USA v. Jones, April

Filing 920070301

Opinion

Download PDF
NOT RECOMMENDED FOR FULL-TEXT PUBLICATION File Name: 07a0168n.06 Filed: March 1, 2007 Case No. 05-2317 UNITED STATES COURT OF APPEALS FOR THE SIXTH CIRCUIT UNITED STATES OF AMERICA, Plaintiff-Appellee, v. APRIL JONES, Defendant-Appellant. _______________________________________ ) ) ) ) ) ) ) ) ) ) ) ) ) ON APPEAL FROM THE UNITED STATES DISTRICT COURT FOR THE EASTERN DISTRICT OF MICHIGAN BEFORE: BATCHELDER and GRIFFIN, Circuit Judges; PHILLIPS*, District Judge. THOMAS W. PHILLIPS, District Judge. Defendant April Jones appeals her sentence following conviction of 31 counts of aiding and assisting in the preparation of false Federal income tax returns under 26 U.S.C. 7206(2). On appeal defendant argues that the 35-month sentence imposed was greater than necessary to meet the sentencing goals of 18 U.S.C. 3553(a), and that the district court relied on an unsupported allegation regarding her motive for committing the offenses. Because defendant has failed to demonstrate either that (1) the district court's consideration of the relevant sentencing factors was deficient, or (2) the sentence imposed by the district court was substantively unreasonable, we affirm the decision of the district court. The Honorable Thomas W . Phillips, United States District Judge for the Eastern District of Tennessee, sitting by designation. * I. Background Defendant was charged with 38 counts of aiding and assisting in the preparation of false Federal income tax returns under 26 U.S.C. 7206(2). Seven of the counts were dismissed prior to trial. After a jury trial, defendant was convicted on the remaining 31 counts and sentenced to concurrent 35-month terms of imprisonment for each count. In the presentence report, the Probation Department identified an additional 58 fraudulent returns filed or prepared by defendant. The Government filed a supplemental brief supporting the returns as relevant conduct and calculated the amount of additional fraud based on the actual figures from the additional relevant returns. The total amount of fraud for all the returns (31 at trial, 58 relevant conduct) was calculated to be $244,392.45. As a result, the court calculated defendant's offense level under the Guidelines at 20 with a criminal history category of I, resulting in a Guideline sentencing range of 33-41 months. When imposing sentence, the district court stated, in pertinent part, the following: When you say you didn't do it for profit or for gain, well, so it seems with respect to the amounts of money that you charged. On the other hand, as mentioned here by your attorney, you were a union member. Your clients were all union members. And the question that arises in my mind is, maybe you were getting something else besides dollars for your generous services; essentially handing out Federal tax rewards, inappropriately, to people who did not deserve them. It seems reasonable to think this may have been a way of building additional support for whatever position you had or hoped to achieve within the union structure or else in other ways assisting you within the workplace. I don't know which. Maybe it wasn't for profit or for 2 gain in a monetary sense, but it had other motivations. Defendant avers that the district court's statement that all of defendant's clients were union members and that her motive was to "build support" for her position in the "union structure" was factually erroneous and unsupported by the record. Defendant contends that the district court imposed an unreasonable sentence by placing undue weight on the guidelines, relying on factors without any support in the record, and by imposing a term of imprisonment that exceeded that necessary to comply with the factors contained in 3553(a)(2). II. Analysis On appeal defendant argues that the district judge placed undue weight on the Guidelines and imposed a term of imprisonment that was greater than necessary to comply with the factors contained in 18 U.S.C. 3553(a)(2). More specifically, defendant contends that the sentence was unreasonable because she was a first-time offender. Up to the time of the present offense, she had lived her life in a law-abiding fashion and had established herself as an exemplary worker, student, citizen, and single mother. In addition, the harm caused by her offense was the financial loss to the Federal Government in tax revenues. She did not commit a crime of violence. Defendant asserts that she did not receive any benefit from this fraud other than the relatively small fee ($50 per return) that she charged her clients. Post-Booker, the discretion of the district court in handing down a sentence has been enhanced, and a sentence will be upheld on appeal if that sentence is "reasonable." United States 3 v. Jackson, 408 F.3d 301, 304 (6th Cir. 2005). The reasonableness inquiry has both a procedural and a substantive component, requiring review of both the procedures used and the factors considered in determining the sentence and the punishment itself. See United States v. Webb, 403 F.3d 373, 383 (6th Cir. 2005). Thus, the district court's sentence must be upheld unless it is found to be either procedurally or substantively unreasonable. United States v. Collington, 461 F.3d 805, 808 (6th Cir. 2006). A sentence may be held procedurally unreasonable if the district court (1) did not appreciate the non-mandatory nature of the guidelines, (2) did not correctly calculate the sentencing range under the guidelines, or (3) did not consider the 18 U.S.C. 3553(a) factors. United States v. Davis, 458 F.3d 491, 495 (6th Cir. 2006). Although defendant argues that the district court failed to consider fully the sentencing factors outlined in 3553(a), she does not point to any specific factor that was not presented to and considered by the district court. The district court explained its reasons for sentencing defendant, concentrating on the nature and circumstances of the offense and the characteristics of the defendant. The district court noted (1) the number of convictions [31] which took place over several years; (2) that defendant had committed at least another 58 offenses during the same time period; (3) the amount of loss to the government; (4) the penalties and interest that defendant's clients must pay to the government; (5) defendant's lack of credibility, as she still tried to place all the blame on her clients; and (6) her contention that she was not a criminal. The district court expressed concern that defendant did not respect the law because she was not truthful about her crimes; she considered herself not to be a criminal; and she blamed her clients for her crimes. In defendant's favor, the court 4 acknowledged defendant's personal circumstances; that she had not been convicted before; and that she did not receive a large financial reward for preparing the tax returns. The record in this case clearly indicates the district court's consideration of the relevant sentencing factors. The district court communicated a clear rationale for its sentence. Moreover, defendant fails to point to any relevant factor she raised that the district court did not consider, and there is nothing in the record to suggest that the district court did not weigh all of the relevant factors in arriving at the sentence imposed. As to substantive reasonableness, a sentence may be held substantively unreasonable if the district court (1) selected the sentence arbitrarily, (2) based the sentence on impermissible factors, or (3) gave an unreasonable amount of weight to a pertinent factor. Collington, 461 F.3d at 808. Defendant argues that the district court relied on an impermissible factor when it opined that her motive for preparing the tax returns in this case was to build support for her position in the union, a conclusion which has no support in the record. However, the district court's comments regarding her possible motive for the offenses have been taken out of context. The district court's comments were made in the context of refuting defendant's claims that her motives were not pecuniary in nature but were "altruistic" in that she sought to help others. The district court rejected defendant's argument that she was "not a criminal" because she did not commit the offenses for profit or gain. In ruling that it did not believe her claim of altruism, the district court noted that even though her offenses did not involve a large financial gain, her 5 motivations might have been to assist her in the workplace, since many of her clients were her fellow employees. The district court made no finding ascribing any particular motive to defendant, and in fact, admitted that it did not know what her motive was. Thus, rather than assigning a particular motive to defendant, the district court rejected her argument that her altruistic motive should warrant a sentence below her advisory Guideline range. Moreover, there is no indication in the record that the district judge relied on defendant's motive in setting her sentence. Because the district court imposed a sentence within the range recommended by the Guidelines, it is accorded a rebuttable presumption of reasonableness. United States v. Cruz, 461 F.3d 752, 754 (6th Cir. 2006). Defendant claims that the sentence imposed by the district court was unreasonable because a sentence of shorter length would have been more appropriate. Defendant argues that her unique circumstances warrant lenity in sentencing. She made these arguments before the district court, and the district court was unpersuaded that these circumstances justified the imposition of a lighter sentence. There is nothing in the record that suggests the district court's weighing of the relevant factors and decision to impose a sentence at the lower end of the recommended Guideline range was unreasonable. The district court was aware of defendant's individual characteristics, but balanced those against society's need to punish criminal conduct, and defendant's refusal to accept responsibility for her actions. III. Conclusion For the foregoing reasons, we affirm the sentence imposed by the district court. 6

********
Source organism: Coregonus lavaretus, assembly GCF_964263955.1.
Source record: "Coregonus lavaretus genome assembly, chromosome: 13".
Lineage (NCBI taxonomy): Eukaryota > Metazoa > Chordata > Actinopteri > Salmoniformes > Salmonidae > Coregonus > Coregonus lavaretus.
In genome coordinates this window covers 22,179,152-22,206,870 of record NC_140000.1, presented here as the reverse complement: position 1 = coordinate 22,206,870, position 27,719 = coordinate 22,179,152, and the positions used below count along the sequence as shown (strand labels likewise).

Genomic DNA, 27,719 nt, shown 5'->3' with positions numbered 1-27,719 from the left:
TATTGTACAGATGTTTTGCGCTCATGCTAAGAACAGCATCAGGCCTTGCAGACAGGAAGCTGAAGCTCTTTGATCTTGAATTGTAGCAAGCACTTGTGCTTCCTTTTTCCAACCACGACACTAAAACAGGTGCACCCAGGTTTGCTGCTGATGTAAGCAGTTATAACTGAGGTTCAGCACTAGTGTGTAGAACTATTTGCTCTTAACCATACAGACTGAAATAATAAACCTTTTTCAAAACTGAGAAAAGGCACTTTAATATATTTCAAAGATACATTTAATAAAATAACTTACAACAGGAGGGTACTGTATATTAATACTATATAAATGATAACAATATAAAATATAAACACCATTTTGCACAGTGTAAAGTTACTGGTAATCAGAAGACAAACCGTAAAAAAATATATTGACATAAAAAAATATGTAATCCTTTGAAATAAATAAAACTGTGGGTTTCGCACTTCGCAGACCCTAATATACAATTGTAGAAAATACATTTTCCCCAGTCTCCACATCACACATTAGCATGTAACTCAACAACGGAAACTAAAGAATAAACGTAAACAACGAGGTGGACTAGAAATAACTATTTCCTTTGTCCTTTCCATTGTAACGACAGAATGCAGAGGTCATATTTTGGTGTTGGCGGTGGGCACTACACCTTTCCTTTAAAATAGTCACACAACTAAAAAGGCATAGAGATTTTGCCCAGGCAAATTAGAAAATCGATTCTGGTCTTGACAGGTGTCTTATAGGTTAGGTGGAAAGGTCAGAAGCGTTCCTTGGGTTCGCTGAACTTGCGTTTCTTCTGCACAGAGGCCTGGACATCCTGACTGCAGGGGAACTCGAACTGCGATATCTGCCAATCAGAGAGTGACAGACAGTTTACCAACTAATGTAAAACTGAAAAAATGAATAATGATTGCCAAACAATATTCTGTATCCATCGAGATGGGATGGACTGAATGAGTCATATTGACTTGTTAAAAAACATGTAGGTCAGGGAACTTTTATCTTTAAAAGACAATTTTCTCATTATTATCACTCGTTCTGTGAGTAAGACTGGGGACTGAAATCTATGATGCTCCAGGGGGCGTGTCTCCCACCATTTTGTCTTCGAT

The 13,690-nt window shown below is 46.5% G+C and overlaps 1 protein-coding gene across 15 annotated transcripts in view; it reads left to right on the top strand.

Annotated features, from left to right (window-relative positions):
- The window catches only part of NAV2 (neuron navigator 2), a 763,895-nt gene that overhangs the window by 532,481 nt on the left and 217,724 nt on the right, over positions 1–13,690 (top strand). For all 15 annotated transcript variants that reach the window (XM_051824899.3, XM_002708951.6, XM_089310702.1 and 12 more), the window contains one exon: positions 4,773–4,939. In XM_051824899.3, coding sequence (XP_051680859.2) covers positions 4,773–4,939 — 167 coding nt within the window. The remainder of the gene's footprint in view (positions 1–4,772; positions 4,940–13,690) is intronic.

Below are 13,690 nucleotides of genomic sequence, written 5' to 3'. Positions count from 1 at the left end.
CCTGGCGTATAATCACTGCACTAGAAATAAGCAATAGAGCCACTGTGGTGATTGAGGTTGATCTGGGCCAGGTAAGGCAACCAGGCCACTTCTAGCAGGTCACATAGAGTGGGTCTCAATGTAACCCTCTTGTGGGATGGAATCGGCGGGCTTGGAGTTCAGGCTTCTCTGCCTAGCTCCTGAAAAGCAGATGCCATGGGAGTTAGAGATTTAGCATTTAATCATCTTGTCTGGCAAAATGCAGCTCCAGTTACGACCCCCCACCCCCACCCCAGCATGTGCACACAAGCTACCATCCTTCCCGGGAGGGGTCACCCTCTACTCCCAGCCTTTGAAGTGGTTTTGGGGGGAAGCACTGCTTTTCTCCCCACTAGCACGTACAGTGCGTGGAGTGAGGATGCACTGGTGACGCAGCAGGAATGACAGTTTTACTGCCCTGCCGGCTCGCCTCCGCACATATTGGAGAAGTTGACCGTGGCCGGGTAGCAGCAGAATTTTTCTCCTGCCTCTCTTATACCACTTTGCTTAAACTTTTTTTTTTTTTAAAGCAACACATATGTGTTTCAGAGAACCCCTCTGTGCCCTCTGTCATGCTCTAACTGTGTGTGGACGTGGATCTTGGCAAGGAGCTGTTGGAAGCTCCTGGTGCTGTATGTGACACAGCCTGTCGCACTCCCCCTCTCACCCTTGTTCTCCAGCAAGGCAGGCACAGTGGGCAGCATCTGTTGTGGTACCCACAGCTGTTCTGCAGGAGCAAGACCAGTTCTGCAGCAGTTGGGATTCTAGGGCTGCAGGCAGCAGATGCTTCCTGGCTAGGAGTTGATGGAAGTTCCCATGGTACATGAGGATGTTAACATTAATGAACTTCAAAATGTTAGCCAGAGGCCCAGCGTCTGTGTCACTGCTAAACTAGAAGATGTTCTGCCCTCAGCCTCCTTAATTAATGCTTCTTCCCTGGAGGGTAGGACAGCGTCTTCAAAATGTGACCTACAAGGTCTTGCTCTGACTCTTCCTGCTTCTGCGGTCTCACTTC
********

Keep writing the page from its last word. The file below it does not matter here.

Disclaimer: Justia Dockets & Filings provides public litigation records from the federal appellate and district courts. These filings and docket sheets should not be considered findings of fact or liability, nor do they necessarily reflect the view of Justia.


Why Is My Information Online?